Prominent Moroccan Atheist Imad Iddine Habib Says He Feels Betrayed By the West’s Political Left February 11, 2015

Prominent Moroccan Atheist Imad Iddine Habib Says He Feels Betrayed By the West’s Political Left

Imad Iddine Habib is only 24 years old, which might seem too young to be a pessimist. But Habib, who founded the Council of Ex-Muslims of Morocco and got hounded, harassed, and threatened because of it (he now lives in hiding), has a somber assessment of the future of secularism in Muslim-dominated parts of the world.

“I have lost hope for the Arab and Muslim world. Look at what the region was like in the 1970s. How much progress have we made in 45 years?”

He spoke at the Secularism Conference in London last week, where he said he’s had to do battle with people who he’d assumed would support him. That includes, Habib charges, “Islamism’s apologists on the Left.”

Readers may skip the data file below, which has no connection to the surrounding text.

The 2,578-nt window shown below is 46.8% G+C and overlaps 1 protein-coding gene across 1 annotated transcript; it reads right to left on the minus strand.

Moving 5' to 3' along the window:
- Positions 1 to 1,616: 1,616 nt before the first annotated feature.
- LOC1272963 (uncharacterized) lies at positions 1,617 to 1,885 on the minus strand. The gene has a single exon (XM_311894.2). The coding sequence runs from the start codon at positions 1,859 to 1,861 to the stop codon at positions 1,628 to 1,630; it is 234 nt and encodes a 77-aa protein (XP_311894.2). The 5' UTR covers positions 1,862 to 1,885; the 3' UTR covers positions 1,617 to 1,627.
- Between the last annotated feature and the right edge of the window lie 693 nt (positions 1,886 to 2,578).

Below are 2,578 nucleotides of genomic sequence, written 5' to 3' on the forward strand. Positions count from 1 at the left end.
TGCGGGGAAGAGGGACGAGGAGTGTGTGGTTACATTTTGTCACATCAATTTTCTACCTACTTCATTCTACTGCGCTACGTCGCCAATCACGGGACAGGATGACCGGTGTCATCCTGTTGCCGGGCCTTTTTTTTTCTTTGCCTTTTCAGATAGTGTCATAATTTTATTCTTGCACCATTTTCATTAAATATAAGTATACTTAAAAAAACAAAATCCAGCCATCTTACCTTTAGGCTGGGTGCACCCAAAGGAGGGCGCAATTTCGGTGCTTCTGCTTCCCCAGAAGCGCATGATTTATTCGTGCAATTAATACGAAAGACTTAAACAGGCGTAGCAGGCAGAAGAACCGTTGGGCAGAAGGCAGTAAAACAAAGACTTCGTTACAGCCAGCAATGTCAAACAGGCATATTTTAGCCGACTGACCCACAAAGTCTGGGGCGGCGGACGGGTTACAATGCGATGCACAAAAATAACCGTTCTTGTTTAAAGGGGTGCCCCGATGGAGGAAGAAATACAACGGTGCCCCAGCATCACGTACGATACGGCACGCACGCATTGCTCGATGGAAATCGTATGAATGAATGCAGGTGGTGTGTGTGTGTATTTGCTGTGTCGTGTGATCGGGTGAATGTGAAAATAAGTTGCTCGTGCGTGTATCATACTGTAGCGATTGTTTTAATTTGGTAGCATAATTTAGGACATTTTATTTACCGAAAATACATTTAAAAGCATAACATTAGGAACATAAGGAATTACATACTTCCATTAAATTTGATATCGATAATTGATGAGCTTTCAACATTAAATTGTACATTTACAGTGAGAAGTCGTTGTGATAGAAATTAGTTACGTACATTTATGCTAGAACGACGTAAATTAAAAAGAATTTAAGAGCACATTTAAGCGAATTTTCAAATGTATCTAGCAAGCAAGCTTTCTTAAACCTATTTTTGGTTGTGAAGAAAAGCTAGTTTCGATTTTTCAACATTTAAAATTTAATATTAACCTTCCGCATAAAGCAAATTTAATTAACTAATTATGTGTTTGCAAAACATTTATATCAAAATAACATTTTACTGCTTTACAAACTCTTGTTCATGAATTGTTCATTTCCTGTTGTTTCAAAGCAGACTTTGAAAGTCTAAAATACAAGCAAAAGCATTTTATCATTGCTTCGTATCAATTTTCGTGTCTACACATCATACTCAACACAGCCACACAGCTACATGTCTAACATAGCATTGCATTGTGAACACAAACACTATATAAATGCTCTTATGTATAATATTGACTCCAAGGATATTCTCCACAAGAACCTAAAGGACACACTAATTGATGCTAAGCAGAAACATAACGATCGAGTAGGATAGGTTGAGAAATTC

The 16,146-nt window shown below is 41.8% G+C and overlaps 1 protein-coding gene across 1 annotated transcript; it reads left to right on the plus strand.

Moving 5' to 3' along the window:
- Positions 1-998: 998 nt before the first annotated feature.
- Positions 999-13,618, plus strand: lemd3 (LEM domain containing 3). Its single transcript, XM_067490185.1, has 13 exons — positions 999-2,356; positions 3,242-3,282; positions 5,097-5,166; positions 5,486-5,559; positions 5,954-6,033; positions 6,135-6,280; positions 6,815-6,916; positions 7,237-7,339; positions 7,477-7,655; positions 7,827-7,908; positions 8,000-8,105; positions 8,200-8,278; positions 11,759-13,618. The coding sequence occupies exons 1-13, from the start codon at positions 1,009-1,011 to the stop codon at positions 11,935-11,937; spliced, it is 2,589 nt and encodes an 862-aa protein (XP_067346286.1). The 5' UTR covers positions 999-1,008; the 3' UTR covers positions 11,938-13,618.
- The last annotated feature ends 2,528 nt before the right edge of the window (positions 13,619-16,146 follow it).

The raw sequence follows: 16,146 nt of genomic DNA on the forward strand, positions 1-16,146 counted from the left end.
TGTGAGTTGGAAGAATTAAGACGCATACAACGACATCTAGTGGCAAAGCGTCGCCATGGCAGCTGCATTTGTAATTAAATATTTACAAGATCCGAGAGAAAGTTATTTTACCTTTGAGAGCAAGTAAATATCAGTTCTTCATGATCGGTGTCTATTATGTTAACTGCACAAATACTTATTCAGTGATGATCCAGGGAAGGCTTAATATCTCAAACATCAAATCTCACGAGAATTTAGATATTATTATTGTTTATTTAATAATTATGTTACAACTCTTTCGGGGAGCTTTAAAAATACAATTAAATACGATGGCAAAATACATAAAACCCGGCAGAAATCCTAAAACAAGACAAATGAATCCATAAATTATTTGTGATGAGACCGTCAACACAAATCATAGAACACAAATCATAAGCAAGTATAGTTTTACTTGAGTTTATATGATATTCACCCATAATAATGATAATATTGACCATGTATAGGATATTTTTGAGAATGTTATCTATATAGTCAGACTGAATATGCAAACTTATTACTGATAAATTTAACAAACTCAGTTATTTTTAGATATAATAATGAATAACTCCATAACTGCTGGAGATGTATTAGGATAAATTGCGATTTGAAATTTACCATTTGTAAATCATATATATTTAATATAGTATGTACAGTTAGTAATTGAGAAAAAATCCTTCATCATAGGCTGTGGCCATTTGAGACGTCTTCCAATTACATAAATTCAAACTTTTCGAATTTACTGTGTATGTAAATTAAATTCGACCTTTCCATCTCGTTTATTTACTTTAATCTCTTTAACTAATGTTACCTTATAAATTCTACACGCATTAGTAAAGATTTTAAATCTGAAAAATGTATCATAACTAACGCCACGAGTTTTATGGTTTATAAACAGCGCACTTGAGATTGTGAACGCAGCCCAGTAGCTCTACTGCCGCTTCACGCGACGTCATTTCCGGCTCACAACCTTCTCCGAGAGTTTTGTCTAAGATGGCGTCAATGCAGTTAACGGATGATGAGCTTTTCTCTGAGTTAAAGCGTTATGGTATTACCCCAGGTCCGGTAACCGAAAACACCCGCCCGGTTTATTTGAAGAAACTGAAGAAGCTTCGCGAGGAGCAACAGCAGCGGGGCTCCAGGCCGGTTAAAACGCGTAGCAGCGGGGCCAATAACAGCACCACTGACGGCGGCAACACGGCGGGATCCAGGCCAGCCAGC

“The Left wants votes, so they have to look Islamic,” [he said].

Habib added that he had expected more support in the West, but had been disappointed by Liberal and Leftist groups that were reluctant to rally to his cause, in one case even labelling him an ‘extremist’ for his views on religion.

The alleged betrayal of the political left was a topic of much discussion at the conference. Maybe this is progress. Sam Harris‘s writings notwithstanding, I don’t think the subject would’ve gotten got much traction in atheist circles three or four years ago. That it was debated in London — in the open and without much acrimony, it seems — could be attributable to the fact that the speakers were overwhelmingly (cultural) Muslims. It’s harder to tell them they’re racists or Islamophobes than it is to lob the same charge at Harris or Bill Maher.

One participant pointed out, much like Habib had, that

[T]he Left’s desire not to be seen as racist meant it ignored many of the extremist acts carried out in the name of Islam. … “People who see themselves as ‘anti-racist’ say that Charlie Hebdo brought the massacre upon itself. Many on the Left are unable to view religious extremism except through an ‘anti-racist’ lens.”

I’ve long had the same concern, and am glad this viewpoint is perhaps no longer as toxic to the discourse as it once was.

(Image via YouTube)

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